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Here at the End of the World We Learn to Dance Reader’s Guide

By Lloyd Jones

Here at the End of the World We Learn to Dance by Lloyd Jones

READERS GUIDE

Lloyd Jones, author of the prize-winning Mister Pip, turns his perceptive eye to the world of tango in this novel originally published in his native New Zealand in 2001. Weaving two love stories across three generations, Here at the End of the World We Learn to Dance is a novel of forbidden seductions and timeless devotion. In a cave set back from an ocean coast, a group of New Zealanders seeks refuge during the Great War. When one of them begins giving tango lessons, he sets in motion powerful events that transcend continents, forever changing the life of his beloved Louise. Decades later, his granddaughter will become the keeper of family secrets. The past is replayed one day when she asks a shy young dishwasher to become her student in the art of the tango. In haunting, sensuous scenes, this singular storyline evokes the tender dance of life itself.

The questions and discussion topics that follow are intended to enhance your reading of Lloyd Jones’s Here at the End of the World We Learn to Dance. We hope they will enrich your experience of this enchanting novel.

Questions and Topics for Discussion

1. Your reading group may wish to play recordings of some of the music described in the novel, by artists such as Anibal Troilo or Astor Piazzola. If you do so, ask yourselves what makes this music unique. What specific emotions does it evoke?

2. What did the novel’s opening scenes tell you about Schmidt and Louise? What assumptions did you make about their devotion in life and in death?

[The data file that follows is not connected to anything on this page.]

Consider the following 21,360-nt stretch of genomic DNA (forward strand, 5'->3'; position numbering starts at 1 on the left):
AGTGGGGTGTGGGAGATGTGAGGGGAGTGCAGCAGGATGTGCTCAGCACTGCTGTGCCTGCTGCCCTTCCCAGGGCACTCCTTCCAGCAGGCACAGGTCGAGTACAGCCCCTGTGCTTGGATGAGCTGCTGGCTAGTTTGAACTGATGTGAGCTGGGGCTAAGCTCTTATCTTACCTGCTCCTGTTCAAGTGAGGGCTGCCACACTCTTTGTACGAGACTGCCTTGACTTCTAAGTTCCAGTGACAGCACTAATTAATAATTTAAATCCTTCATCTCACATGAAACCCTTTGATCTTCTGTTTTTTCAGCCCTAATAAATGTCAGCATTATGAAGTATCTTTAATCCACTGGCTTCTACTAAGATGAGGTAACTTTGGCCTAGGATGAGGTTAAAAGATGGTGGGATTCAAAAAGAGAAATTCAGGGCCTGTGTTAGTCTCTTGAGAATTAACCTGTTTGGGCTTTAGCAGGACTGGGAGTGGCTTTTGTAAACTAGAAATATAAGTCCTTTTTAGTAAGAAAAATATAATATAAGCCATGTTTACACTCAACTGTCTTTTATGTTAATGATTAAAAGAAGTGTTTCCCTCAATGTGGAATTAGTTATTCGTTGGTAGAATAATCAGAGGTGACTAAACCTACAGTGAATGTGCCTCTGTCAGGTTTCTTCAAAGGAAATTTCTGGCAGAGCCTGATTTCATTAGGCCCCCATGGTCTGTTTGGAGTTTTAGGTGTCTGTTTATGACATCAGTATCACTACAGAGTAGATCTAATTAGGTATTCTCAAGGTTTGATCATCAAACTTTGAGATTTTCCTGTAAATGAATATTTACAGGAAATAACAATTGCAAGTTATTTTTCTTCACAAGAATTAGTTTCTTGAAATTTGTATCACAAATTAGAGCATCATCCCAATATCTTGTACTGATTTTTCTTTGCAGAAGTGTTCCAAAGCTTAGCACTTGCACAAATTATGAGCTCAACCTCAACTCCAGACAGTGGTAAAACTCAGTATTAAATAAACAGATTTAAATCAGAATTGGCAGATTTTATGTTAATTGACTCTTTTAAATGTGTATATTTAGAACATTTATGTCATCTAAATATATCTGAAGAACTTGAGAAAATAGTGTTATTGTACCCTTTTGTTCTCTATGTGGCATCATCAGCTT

3. Why did Rosa first approach Lionel? How did her feelings toward him change throughout the novel? What made their attraction for one another so intense?

4. How were you affected by the passages that were narrated by Lionel? What was he able to reveal through his storytelling voice? Were any aspects of the past beyond his understanding?

5. Discuss the power of dance, tango in particular, as it evolves throughout the novel. As a language, what does the tango allow lovers to say to each other?

6. What does the novel’s title say about the turmoil experienced by each generation portrayed in Here at the End of the World We Learn to Dance? How did the characters create security for each other? How do they add to one another’s peril?

7. What did Schmidt and Rosa teach their dance partners, besides the tango?

8. What did New Zealand and South America represent to the characters? How did the novel’s settings create meaningful backdrops for the episodes in their lives?

9. Chapter seven provides details about Louise’s youth and the effects of the Great War on her upbringing. What does she have in common with Billy and Henry? How does she manage the problem of equal affections among the men in her life?

10. In chapter fourteen, Louise receives Schmidt’s invitation to join him in Buenos Aires, though she has made a comfortable life with Billy. Why doesn’t Rosa’s husband respond to Lionel in the same way that Billy reacted to Schmidt?

11. What did Lionel’s parents teach him about relationships? What other legacies did they impart to him?

12. Discuss Henry’s fate. In what small ways are he and Clara able to heal each other?

13. Does Lionel’s generation experience romance as passionately as Louise’s generation did? How does Lionel’s affair with Rosa prepare him for loving Chrissie?

14. What did you discover about the history of World War I by reading Here at the End of the World We Learn to Dance? How familiar had you been with its repercussions outside Europe?

15. What themes of solace and comfort recur throughout this novel and the author’s award-winning Mister Pip?

 
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